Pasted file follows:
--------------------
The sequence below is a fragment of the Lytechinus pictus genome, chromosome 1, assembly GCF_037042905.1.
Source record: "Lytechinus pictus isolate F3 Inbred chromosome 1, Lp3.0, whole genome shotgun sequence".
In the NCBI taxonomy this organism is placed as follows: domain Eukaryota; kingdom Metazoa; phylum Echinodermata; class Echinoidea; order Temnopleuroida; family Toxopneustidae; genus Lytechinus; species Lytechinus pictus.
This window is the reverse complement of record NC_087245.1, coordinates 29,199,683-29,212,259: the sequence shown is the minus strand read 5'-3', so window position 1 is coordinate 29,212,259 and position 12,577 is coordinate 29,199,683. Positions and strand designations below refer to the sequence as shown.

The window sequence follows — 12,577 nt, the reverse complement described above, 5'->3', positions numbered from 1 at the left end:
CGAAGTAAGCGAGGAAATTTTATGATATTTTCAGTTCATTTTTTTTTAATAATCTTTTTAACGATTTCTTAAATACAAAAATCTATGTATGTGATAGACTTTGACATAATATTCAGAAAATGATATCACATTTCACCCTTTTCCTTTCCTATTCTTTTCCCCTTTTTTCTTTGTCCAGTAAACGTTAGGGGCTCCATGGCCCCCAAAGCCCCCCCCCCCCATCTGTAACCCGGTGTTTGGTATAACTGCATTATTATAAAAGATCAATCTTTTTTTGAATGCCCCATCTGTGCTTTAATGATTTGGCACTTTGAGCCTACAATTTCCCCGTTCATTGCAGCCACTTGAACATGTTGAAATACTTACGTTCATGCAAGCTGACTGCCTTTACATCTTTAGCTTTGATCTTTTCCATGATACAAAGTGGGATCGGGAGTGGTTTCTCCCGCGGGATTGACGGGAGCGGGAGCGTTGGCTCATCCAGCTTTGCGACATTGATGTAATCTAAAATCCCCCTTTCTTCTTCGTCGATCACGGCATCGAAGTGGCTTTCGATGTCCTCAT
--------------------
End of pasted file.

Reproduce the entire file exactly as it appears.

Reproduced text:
The sequence below is a fragment of the Lytechinus pictus genome, chromosome 1, assembly GCF_037042905.1.
Source record: "Lytechinus pictus isolate F3 Inbred chromosome 1, Lp3.0, whole genome shotgun sequence".
In the NCBI taxonomy this organism is placed as follows: domain Eukaryota; kingdom Metazoa; phylum Echinodermata; class Echinoidea; order Temnopleuroida; family Toxopneustidae; genus Lytechinus; species Lytechinus pictus.
This window is the reverse complement of record NC_087245.1, coordinates 29,199,683-29,212,259: the sequence shown is the minus strand read 5'-3', so window position 1 is coordinate 29,212,259 and position 12,577 is coordinate 29,199,683. Positions and strand designations below refer to the sequence as shown.

The window sequence follows — 12,577 nt, the reverse complement described above, 5'->3', positions numbered from 1 at the left end:
CGAAGTAAGCGAGGAAATTTTATGATATTTTCAGTTCATTTTTTTTTAATAATCTTTTTAACGATTTCTTAAATACAAAAATCTATGTATGTGATAGACTTTGACATAATATTCAGAAAATGATATCACATTTCACCCTTTTCCTTTCCTATTCTTTTCCCCTTTTTTCTTTGTCCAGTAAACGTTAGGGGCTCCATGGCCCCCAAAGCCCCCCCCCCCCATCTGTAACCCGGTGTTTGGTATAACTGCATTATTATAAAAGATCAATCTTTTTTTGAATGCCCCATCTGTGCTTTAATGATTTGGCACTTTGAGCCTACAATTTCCCCGTTCATTGCAGCCACTTGAACATGTTGAAATACTTACGTTCATGCAAGCTGACTGCCTTTACATCTTTAGCTTTGATCTTTTCCATGATACAAAGTGGGATCGGGAGTGGTTTCTCCCGCGGGATTGACGGGAGCGGGAGCGTTGGCTCATCCAGCTTTGCGACATTGATGTAATCTAAAATCCCCCTTTCTTCTTCGTCGATCACGGCATCGAAGTGGCTTTCGATGTCCTCAT